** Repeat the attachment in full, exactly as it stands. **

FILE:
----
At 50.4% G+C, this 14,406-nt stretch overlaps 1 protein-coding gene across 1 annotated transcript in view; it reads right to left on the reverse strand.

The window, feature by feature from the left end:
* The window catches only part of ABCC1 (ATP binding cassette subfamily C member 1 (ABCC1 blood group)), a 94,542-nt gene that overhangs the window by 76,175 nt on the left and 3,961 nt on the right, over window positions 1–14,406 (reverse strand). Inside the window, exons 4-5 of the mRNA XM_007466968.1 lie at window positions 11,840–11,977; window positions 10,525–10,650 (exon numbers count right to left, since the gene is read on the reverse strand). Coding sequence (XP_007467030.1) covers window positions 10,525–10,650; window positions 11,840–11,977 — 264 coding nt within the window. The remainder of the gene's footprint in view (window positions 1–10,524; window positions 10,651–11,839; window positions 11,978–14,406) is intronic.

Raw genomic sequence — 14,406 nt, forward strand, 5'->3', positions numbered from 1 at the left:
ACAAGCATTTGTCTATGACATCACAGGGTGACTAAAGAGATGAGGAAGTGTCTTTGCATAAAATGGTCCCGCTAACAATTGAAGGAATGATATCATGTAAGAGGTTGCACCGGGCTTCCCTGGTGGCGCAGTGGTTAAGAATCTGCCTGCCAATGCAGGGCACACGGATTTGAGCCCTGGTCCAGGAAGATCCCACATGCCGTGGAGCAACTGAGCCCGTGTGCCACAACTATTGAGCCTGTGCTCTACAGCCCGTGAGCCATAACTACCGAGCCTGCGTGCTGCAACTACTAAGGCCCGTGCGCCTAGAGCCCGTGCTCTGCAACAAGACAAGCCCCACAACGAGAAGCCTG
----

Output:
At 50.4% G+C, this 14,406-nt stretch overlaps 1 protein-coding gene across 1 annotated transcript in view; it reads right to left on the reverse strand.

The window, feature by feature from the left end:
* The window catches only part of ABCC1 (ATP binding cassette subfamily C member 1 (ABCC1 blood group)), a 94,542-nt gene that overhangs the window by 76,175 nt on the left and 3,961 nt on the right, over window positions 1–14,406 (reverse strand). Inside the window, exons 4-5 of the mRNA XM_007466968.1 lie at window positions 11,840–11,977; window positions 10,525–10,650 (exon numbers count right to left, since the gene is read on the reverse strand). Coding sequence (XP_007467030.1) covers window positions 10,525–10,650; window positions 11,840–11,977 — 264 coding nt within the window. The remainder of the gene's footprint in view (window positions 1–10,524; window positions 10,651–11,839; window positions 11,978–14,406) is intronic.

Raw genomic sequence — 14,406 nt, forward strand, 5'->3', positions numbered from 1 at the left:
ACAAGCATTTGTCTATGACATCACAGGGTGACTAAAGAGATGAGGAAGTGTCTTTGCATAAAATGGTCCCGCTAACAATTGAAGGAATGATATCATGTAAGAGGTTGCACCGGGCTTCCCTGGTGGCGCAGTGGTTAAGAATCTGCCTGCCAATGCAGGGCACACGGATTTGAGCCCTGGTCCAGGAAGATCCCACATGCCGTGGAGCAACTGAGCCCGTGTGCCACAACTATTGAGCCTGTGCTCTACAGCCCGTGAGCCATAACTACCGAGCCTGCGTGCTGCAACTACTAAGGCCCGTGCGCCTAGAGCCCGTGCTCTGCAACAAGACAAGCCCCACAACGAGAAGCCTG